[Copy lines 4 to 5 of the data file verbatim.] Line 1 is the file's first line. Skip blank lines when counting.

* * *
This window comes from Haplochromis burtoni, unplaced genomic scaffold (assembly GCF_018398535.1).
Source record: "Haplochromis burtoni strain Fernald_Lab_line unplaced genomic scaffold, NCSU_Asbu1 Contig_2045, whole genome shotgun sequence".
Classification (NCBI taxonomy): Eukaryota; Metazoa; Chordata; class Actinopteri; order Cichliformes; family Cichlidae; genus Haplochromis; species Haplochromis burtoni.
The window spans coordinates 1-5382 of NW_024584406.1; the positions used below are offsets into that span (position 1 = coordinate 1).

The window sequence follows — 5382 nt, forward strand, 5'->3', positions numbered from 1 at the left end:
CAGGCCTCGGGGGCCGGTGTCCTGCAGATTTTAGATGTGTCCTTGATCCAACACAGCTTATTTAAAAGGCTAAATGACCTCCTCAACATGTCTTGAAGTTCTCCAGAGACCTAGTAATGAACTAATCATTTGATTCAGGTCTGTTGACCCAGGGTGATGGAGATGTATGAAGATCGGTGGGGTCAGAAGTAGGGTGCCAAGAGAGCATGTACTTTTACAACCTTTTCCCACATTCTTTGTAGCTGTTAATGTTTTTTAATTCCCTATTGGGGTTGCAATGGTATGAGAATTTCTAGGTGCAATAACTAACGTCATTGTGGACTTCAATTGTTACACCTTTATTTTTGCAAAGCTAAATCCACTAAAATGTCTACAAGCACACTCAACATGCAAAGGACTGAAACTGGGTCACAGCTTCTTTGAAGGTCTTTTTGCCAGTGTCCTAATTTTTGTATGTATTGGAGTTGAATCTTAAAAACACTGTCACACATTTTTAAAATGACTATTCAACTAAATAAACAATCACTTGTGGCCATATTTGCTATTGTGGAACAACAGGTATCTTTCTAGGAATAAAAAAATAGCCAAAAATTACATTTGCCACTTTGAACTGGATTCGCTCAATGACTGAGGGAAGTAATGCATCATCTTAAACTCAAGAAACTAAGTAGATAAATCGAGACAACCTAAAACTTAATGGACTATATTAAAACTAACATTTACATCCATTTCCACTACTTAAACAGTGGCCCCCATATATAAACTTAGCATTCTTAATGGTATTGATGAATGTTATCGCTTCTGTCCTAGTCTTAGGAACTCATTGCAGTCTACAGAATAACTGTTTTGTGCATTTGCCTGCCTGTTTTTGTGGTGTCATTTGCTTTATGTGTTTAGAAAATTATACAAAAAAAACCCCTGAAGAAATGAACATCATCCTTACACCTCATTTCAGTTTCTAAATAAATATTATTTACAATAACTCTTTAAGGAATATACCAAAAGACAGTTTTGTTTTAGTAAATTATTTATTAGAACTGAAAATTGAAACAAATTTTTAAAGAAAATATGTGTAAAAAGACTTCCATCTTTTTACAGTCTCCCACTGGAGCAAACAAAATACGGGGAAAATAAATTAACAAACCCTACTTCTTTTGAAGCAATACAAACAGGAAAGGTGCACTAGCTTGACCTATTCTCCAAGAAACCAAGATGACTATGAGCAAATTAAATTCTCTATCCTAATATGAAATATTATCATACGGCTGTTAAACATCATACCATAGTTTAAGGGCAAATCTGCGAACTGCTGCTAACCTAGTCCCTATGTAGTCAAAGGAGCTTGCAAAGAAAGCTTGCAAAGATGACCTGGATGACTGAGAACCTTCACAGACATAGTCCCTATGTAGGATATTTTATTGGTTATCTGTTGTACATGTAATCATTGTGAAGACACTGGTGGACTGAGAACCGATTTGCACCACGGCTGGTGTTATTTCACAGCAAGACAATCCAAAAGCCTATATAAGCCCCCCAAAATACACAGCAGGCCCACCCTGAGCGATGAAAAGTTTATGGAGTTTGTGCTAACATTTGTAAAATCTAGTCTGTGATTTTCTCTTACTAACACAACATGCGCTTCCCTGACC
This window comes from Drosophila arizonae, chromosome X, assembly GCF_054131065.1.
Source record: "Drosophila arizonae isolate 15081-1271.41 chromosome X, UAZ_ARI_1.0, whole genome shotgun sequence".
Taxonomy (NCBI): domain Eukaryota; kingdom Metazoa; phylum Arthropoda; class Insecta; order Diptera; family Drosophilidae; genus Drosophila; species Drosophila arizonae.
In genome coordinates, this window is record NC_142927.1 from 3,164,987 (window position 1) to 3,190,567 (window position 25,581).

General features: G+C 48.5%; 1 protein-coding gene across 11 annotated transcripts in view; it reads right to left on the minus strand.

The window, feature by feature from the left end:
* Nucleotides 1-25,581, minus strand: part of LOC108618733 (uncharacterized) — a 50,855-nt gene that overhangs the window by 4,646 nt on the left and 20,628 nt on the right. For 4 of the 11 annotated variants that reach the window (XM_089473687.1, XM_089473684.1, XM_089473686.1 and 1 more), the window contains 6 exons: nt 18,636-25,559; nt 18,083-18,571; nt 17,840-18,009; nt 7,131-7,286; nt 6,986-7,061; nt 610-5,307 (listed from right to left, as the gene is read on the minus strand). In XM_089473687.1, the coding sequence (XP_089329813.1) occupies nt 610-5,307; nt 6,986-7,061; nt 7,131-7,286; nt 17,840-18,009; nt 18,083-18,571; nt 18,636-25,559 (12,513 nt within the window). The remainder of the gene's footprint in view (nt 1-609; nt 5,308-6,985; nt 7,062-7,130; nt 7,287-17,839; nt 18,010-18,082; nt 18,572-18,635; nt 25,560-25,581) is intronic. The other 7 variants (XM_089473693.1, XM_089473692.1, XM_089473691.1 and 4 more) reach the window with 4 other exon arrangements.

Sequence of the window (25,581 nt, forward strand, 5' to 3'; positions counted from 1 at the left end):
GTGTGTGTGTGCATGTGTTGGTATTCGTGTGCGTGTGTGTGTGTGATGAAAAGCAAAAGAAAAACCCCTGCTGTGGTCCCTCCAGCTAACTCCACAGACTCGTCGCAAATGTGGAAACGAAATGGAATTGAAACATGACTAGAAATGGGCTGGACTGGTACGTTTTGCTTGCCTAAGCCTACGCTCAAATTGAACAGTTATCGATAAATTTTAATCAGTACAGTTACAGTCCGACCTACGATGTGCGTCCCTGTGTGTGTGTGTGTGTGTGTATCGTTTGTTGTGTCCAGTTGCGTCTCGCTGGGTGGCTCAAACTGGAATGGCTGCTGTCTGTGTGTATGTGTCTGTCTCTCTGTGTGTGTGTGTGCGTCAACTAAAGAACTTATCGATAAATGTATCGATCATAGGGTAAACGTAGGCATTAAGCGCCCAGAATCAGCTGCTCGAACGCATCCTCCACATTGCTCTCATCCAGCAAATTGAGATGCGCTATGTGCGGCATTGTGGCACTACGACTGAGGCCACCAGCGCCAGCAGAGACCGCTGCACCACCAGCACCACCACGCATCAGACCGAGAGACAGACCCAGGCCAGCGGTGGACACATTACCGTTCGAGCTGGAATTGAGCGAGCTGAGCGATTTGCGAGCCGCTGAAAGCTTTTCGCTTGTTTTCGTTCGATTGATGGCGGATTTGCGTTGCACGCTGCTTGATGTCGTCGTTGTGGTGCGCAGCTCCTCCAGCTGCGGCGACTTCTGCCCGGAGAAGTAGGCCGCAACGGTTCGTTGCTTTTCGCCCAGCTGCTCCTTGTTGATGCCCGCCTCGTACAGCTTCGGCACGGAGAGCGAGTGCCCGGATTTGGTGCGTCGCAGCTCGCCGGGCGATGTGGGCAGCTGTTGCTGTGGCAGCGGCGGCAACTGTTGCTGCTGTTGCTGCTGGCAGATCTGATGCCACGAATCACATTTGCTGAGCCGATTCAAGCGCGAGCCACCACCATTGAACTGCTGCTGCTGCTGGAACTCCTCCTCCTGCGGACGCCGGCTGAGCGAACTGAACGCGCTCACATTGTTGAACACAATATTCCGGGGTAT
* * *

The window spans coordinates 1-5382 of NW_024584406.1; the positions used below are offsets into that span (position 1 = coordinate 1).

The window sequence follows — 5382 nt, forward strand, 5'->3', positions numbered from 1 at the left end: